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Sunflower, Woodland - Helianthus divaricatus

Sunflower, Woodland - Helianthus divaricatus

Helianthus divaricatus, also known as woodland sunflower, is a perennial wildflower native to Michigan. It is a common wildflower in southern Michigan along roads and in dry, open forests and forest edges, particularly with oak, pine, or aspen. It is also found in a couple of western UP counties, but this plant hybridizes naturally with native Tall Sunflower, and Michigan Flora speculates that the UP stock may be the hybrid.  This is unlikely to be a bad thing, as all of the references I have found regarding insects and birds hosting or utilizing sunflower suggest that they can use any of the native Helianthus. However, it is worth noting that our seed is from southern Michigan. 


Woodland Sunflower reaches 3 to 4 feet tall and flowers from July to August with a yellow blossom two or three inches wide. It prefers partial sun to full shade, medium to dry soil and will grow in clay, loam, rocky, or sandy soil. Spreads by rhizome, sometimes vigorously. However, individual plants are typically widely enough spaced such that other plants are able to thrive alongside. In addition, the high concentration of this plant in an area makes for great habitat for wildlife.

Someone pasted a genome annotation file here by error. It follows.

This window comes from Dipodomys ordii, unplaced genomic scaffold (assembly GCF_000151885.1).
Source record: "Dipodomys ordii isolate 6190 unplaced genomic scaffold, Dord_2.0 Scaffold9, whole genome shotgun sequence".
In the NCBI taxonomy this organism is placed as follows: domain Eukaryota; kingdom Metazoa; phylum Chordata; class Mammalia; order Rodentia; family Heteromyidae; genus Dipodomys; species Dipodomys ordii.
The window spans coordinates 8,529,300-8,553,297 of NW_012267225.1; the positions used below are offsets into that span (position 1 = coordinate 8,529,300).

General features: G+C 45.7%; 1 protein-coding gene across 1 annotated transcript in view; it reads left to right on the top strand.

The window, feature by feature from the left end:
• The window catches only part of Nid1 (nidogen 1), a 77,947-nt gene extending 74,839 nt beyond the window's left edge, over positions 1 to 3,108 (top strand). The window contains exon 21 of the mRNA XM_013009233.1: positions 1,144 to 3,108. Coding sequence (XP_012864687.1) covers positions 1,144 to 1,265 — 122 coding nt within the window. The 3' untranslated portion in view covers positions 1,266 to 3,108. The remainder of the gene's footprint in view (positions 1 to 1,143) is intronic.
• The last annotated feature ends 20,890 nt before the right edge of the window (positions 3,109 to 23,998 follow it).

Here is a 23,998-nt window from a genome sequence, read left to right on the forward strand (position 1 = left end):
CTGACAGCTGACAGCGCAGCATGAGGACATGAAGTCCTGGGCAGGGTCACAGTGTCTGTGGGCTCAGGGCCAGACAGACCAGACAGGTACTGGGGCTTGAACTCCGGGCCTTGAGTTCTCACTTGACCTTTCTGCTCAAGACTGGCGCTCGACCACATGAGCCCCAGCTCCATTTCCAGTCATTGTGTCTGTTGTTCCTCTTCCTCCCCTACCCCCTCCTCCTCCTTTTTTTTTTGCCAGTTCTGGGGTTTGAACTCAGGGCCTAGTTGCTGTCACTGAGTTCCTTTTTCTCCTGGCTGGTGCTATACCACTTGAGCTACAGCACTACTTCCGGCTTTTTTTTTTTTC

Native sunflowers are favorites of many kinds of bees, butterflies, moths, and other pollinators. Their leaves and stems are the food host for Checkerspots and other butterflies, as well as a variety of other insects. Some of those insects are aphids and thrips, which in turn are eaten by hummingbirds. Other birds eat the larger larva. The plants and rhizomes are eaten directly by herbivores such as deer, rabbits, and gophers. In the late season, the seeds provide high-energy food for many bird species. Protect plants from herbivores when planting. Later, when the plants start spreading, welcome the grazing as a natural way to control the patch.


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